Daniela Tieni’s drawings and paintings allow viewers to imagine what it might be like to live inside a storybook. Tieni invites us to follow her protagonists, who look like average young women we might see on any given day, through enchanted worlds. While her work is more grounded in reality than in the imagination, Tieni alters certain mundane details to give her work a surreal quality. Her work is highly stylized and has a painterly quality. The textures of her materials are evident in the marks she makes, revealing the essence of the human hand behind these images.
Christian Edler’s self-portraits hint at an inner conflict brewing within the artist’s psyche. Edler uses his own likeness for surrealist visual experiments, painting himself with various mutations that explore the battles we have with ourselves. In one work, Edler’s face multiplies over and over, creating a web of mouths, fingers, and eye sockets that seems bent on destroying itself. In another piece, he collapses face down in resignation, his face cracking like a ceramic vase. Other works are more hopeful, however, like the one where he cuts himself loose from puppet strings and heads towards a new destiny.
Vladimir Kraynyk’s work takes inspiration from art history and cutting-edge technology alike. His oil paintings of voluminous abstract forms reference the decorative arts of the Baroque period as well as contemporary 3D-rendered images. These disparate aesthetics combine to form geometric shapes that appear to be in constant motion. Forms come together and break apart like a colorful Big Bang repeating over and over again. Kraynyk has a background in graffiti, which comes through in the way his abstract shapes evoke calligraphy. Take a look at his work below.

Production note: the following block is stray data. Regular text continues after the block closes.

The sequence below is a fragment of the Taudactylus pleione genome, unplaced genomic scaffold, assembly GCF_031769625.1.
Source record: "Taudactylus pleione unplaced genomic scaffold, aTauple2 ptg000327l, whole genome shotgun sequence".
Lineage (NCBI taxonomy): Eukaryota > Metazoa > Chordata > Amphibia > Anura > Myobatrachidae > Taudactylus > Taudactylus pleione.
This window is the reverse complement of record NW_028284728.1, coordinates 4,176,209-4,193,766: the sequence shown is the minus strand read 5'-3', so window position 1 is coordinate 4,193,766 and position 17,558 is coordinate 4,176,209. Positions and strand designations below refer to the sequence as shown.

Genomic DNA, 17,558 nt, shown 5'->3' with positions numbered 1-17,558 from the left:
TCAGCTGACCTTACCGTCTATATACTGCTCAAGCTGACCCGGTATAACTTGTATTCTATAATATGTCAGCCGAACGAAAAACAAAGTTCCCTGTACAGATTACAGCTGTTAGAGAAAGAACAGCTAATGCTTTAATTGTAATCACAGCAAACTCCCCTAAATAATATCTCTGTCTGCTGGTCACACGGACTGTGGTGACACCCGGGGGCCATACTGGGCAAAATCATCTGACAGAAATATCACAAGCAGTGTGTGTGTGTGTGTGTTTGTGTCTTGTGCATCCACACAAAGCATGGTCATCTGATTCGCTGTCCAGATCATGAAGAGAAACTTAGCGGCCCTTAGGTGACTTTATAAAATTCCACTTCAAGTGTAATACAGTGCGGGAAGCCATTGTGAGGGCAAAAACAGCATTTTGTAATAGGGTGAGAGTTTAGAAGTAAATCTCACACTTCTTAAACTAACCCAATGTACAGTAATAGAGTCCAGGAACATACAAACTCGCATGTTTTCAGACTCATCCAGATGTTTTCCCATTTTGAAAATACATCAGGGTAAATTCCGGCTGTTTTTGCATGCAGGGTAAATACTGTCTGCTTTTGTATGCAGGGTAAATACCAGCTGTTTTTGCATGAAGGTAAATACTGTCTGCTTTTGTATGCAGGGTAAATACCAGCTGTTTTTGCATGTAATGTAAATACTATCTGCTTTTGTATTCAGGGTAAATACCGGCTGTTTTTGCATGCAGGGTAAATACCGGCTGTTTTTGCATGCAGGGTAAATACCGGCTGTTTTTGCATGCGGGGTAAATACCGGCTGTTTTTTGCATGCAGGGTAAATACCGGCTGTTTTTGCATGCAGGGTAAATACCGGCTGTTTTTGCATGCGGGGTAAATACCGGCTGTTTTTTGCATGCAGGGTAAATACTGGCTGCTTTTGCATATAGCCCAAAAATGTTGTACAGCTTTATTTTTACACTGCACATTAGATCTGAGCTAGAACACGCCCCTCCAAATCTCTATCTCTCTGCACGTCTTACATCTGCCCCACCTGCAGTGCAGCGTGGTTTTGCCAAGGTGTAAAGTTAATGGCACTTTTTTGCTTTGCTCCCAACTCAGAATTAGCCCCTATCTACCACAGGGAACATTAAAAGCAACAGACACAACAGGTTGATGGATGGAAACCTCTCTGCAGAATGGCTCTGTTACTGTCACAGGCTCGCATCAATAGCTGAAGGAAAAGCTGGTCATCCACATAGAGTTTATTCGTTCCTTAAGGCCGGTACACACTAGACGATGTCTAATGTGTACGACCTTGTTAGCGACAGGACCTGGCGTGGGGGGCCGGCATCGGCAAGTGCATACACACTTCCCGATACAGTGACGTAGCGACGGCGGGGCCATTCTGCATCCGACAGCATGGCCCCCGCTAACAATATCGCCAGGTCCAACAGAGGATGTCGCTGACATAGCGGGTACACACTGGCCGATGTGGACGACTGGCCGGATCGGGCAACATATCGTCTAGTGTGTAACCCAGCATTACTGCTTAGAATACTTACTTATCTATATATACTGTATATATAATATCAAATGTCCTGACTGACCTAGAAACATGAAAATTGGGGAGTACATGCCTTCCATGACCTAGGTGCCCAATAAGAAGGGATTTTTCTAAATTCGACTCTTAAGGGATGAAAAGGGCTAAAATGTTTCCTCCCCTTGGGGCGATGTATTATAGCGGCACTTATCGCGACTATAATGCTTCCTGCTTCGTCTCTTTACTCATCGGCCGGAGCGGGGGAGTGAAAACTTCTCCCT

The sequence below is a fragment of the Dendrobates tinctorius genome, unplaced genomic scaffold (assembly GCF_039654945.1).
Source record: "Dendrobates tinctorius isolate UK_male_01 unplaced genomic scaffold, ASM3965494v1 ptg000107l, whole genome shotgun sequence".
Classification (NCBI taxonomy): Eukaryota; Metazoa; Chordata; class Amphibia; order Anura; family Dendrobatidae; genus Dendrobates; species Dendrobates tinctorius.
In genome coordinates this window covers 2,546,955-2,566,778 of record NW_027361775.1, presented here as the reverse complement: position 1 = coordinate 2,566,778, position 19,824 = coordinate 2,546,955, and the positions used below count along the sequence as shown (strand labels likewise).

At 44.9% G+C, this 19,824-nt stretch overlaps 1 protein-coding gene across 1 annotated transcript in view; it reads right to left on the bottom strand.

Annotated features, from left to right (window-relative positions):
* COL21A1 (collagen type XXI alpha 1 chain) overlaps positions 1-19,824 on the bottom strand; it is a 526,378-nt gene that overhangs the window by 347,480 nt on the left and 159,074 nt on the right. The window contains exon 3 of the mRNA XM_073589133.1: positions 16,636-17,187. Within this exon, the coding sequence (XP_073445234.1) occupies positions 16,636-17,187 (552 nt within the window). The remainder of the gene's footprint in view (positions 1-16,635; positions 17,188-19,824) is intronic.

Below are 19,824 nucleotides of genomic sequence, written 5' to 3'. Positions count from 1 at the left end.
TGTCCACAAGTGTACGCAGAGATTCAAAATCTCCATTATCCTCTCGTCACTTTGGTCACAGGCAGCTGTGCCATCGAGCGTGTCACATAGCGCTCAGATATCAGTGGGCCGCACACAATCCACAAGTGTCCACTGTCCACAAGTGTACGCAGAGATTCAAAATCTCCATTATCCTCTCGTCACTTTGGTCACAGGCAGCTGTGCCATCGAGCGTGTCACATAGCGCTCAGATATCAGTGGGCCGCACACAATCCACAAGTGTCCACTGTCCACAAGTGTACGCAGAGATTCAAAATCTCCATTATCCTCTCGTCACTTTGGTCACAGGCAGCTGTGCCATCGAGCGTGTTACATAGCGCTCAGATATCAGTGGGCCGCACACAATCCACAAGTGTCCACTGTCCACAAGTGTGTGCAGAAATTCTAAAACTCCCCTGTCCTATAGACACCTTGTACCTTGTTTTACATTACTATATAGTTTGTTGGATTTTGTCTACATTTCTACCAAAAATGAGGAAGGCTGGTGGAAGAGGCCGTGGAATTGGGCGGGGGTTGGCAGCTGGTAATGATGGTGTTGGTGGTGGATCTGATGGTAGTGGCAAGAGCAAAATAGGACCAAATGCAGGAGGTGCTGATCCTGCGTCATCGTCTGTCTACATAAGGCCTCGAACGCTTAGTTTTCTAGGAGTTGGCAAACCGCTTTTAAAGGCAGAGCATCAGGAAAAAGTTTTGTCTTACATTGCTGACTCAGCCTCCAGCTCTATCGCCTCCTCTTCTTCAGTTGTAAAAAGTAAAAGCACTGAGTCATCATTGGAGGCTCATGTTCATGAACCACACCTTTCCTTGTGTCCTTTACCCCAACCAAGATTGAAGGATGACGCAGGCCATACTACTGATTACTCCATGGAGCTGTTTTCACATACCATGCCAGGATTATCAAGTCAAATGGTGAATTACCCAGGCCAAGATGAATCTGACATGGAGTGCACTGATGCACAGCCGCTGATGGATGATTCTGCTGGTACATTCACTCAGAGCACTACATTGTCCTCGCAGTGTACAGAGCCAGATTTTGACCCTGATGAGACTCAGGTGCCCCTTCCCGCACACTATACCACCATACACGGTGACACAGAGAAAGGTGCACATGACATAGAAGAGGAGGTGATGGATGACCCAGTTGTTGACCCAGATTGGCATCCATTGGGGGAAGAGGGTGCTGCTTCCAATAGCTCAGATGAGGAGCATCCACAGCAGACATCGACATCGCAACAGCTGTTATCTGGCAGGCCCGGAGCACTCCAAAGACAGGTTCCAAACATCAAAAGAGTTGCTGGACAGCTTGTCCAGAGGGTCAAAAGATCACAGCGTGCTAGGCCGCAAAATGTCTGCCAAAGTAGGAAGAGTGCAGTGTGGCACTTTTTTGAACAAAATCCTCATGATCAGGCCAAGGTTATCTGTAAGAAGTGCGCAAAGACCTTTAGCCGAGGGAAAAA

If you go to see the work of Istvan Orosz, bring a reflective, cylindrical object with you. A master of optics, Orosz creates drawings, etchings, and paintings of what look like distorted blobs when viewing the paper or canvas with the naked eye. Once the mirror is placed on top of the surface, however, coherent images emerge in the reflection. Based in Hungary, Orosz has worked as a set designer and illustrator and even created political posters for the Eastern European pro-democratic movement during the Cold War. Today, the work he creates is open-ended and surreal, focusing on the ways that our vision works and playing with expectations.
While Billy Norrby’s previous work was soft and airy, evoking the Romanticist paintings of the 18th century, his latest series flashes forward a few centuries to a dystopian future that calls to mind the film Bladerunner or cult science fiction author Phillip K. Dick’s book covers. Norrby says he found inspiration in 1970s pulp sci-fi novels, vintage Soviet space race propaganda, and special effects from movies such as 2001. Titled “Pulsar,” some of the pieces in the new series will appear next at Jonathan LeVine Gallery in New York in August. Norrby just shared some images from this body of work with us. Check it out below.
New York is often described as concrete jungle, a notion Matthew Grabelsky explores in his paintings of fantasy creatures invading its subway. In his work, unsuspecting bystanders sit on the train looking at their phones as bear-headed men read the newspaper and lions hold the handrails wearing dapper suits. The artist, who is a native New Yorker himself, says that his style is influenced by the 19th-century French Academic painters. “My work is not intended to be viewed as fantasy or as allegory, but rather as a blend of every-day experiences and the subconscious,” he says. “My paintings are enigmatic, and they create dream-like worlds that invite viewers to form their own interpretations of the imagery presented.”